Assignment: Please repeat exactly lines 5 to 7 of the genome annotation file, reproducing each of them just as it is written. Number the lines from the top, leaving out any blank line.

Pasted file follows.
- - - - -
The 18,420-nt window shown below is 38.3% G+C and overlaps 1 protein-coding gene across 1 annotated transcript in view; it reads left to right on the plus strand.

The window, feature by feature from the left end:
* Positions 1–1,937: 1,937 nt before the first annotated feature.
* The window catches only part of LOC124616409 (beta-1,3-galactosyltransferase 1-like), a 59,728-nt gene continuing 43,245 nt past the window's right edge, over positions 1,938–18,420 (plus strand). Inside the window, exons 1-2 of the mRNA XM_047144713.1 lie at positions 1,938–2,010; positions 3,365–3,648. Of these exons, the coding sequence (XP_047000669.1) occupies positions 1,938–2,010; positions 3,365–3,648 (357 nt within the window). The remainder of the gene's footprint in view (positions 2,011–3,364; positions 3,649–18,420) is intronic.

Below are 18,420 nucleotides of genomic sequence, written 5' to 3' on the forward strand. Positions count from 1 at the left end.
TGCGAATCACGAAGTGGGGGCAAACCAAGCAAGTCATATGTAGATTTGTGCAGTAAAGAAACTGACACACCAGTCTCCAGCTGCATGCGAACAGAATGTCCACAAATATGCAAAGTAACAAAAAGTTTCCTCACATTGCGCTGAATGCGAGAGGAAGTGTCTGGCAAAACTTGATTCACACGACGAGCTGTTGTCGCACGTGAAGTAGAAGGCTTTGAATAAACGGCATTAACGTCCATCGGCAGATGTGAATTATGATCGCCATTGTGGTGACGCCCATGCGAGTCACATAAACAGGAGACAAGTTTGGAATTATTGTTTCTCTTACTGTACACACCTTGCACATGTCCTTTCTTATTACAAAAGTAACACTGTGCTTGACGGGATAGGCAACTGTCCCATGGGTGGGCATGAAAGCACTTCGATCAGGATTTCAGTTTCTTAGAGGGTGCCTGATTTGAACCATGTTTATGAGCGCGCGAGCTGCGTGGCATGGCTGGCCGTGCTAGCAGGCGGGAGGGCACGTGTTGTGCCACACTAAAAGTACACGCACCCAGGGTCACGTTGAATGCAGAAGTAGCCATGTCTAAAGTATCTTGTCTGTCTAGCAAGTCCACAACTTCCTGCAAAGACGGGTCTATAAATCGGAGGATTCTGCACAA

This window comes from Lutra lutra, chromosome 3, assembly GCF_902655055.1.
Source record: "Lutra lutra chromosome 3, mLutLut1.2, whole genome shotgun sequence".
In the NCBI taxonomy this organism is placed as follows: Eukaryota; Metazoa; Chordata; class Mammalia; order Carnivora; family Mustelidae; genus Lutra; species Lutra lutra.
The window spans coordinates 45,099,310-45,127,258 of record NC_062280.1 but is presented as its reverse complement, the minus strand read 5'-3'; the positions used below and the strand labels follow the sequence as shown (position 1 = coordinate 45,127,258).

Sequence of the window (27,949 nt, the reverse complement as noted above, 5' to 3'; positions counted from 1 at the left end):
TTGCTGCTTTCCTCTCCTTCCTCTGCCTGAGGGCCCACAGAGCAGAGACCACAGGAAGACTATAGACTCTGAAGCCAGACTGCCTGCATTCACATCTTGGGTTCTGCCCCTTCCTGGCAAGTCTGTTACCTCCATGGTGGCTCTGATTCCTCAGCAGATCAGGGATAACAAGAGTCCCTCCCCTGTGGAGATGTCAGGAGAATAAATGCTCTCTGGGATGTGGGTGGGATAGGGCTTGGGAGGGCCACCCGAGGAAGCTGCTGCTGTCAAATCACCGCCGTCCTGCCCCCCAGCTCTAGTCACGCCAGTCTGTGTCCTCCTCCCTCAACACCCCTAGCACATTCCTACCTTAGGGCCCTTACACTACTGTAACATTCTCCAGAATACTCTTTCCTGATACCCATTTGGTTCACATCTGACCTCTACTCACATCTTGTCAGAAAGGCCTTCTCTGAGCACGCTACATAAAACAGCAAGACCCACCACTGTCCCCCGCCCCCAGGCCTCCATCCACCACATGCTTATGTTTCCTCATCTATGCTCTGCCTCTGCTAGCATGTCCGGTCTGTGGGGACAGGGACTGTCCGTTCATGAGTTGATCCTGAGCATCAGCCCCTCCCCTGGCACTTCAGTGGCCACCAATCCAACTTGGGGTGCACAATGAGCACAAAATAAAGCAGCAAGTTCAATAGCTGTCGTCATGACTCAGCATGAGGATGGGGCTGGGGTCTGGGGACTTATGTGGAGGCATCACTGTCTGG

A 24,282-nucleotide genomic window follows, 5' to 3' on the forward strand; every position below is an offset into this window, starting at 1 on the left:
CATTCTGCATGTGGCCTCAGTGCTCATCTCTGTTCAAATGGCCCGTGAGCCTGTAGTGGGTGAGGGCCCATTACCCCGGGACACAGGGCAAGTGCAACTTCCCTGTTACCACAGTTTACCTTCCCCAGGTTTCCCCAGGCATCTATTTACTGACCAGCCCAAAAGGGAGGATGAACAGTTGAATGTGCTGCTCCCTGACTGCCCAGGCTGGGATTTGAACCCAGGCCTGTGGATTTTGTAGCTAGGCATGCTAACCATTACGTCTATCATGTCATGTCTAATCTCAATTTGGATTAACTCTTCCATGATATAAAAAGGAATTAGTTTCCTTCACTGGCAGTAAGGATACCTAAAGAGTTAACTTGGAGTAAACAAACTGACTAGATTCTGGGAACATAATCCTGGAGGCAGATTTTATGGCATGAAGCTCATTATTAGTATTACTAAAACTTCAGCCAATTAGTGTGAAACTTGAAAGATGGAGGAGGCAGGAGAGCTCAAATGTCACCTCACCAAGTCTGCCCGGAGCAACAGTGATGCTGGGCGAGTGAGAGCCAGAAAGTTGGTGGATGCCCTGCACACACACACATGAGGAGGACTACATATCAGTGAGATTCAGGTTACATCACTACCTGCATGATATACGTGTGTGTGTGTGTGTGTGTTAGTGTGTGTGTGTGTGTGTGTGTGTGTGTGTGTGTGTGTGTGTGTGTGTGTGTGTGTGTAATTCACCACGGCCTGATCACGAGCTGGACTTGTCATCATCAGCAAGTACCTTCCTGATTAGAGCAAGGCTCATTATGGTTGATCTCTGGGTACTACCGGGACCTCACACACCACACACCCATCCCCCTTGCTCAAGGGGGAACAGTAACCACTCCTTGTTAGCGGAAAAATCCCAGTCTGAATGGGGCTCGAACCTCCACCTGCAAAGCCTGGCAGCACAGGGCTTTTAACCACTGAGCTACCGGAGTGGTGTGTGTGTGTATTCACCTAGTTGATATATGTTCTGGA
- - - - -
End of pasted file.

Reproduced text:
Below are 18,420 nucleotides of genomic sequence, written 5' to 3' on the forward strand. Positions count from 1 at the left end.
TGCGAATCACGAAGTGGGGGCAAACCAAGCAAGTCATATGTAGATTTGTGCAGTAAAGAAACTGACACACCAGTCTCCAGCTGCATGCGAACAGAATGTCCACAAATATGCAAAGTAACAAAAAGTTTCCTCACATTGCGCTGAATGCGAGAGGAAGTGTCTGGCAAAACTTGATTCACACGACGAGCTGTTGTCGCACGTGAAGTAGAAGGCTTTGAATAAACGGCATTAACGTCCATCGGCAGATGTGAATTATGATCGCCATTGTGGTGACGCCCATGCGAGTCACATAAACAGGAGACAAGTTTGGAATTATTGTTTCTCTTACTGTACACACCTTGCACATGTCCTTTCTTATTACAAAAGTAACACTGTGCTTGACGGGATAGGCAACTGTCCCATGGGTGGGCATGAAAGCACTTCGATCAGGATTTCAGTTTCTTAGAGGGTGCCTGATTTGAACCATGTTTATGAGCGCGCGAGCTGCGTGGCATGGCTGGCCGTGCTAGCAGGCGGGAGGGCACGTGTTGTGCCACACTAAAAGTACACGCACCCAGGGTCACGTTGAATGCAGAAGTAGCCATGTCTAAAGTATCTTGTCTGTCTAGCAAGTCCACAACTTCCTGCAAAGACGGGTCTATAAATCGGAGGATTCTGCACAA

This window comes from Lutra lutra, chromosome 3, assembly GCF_902655055.1.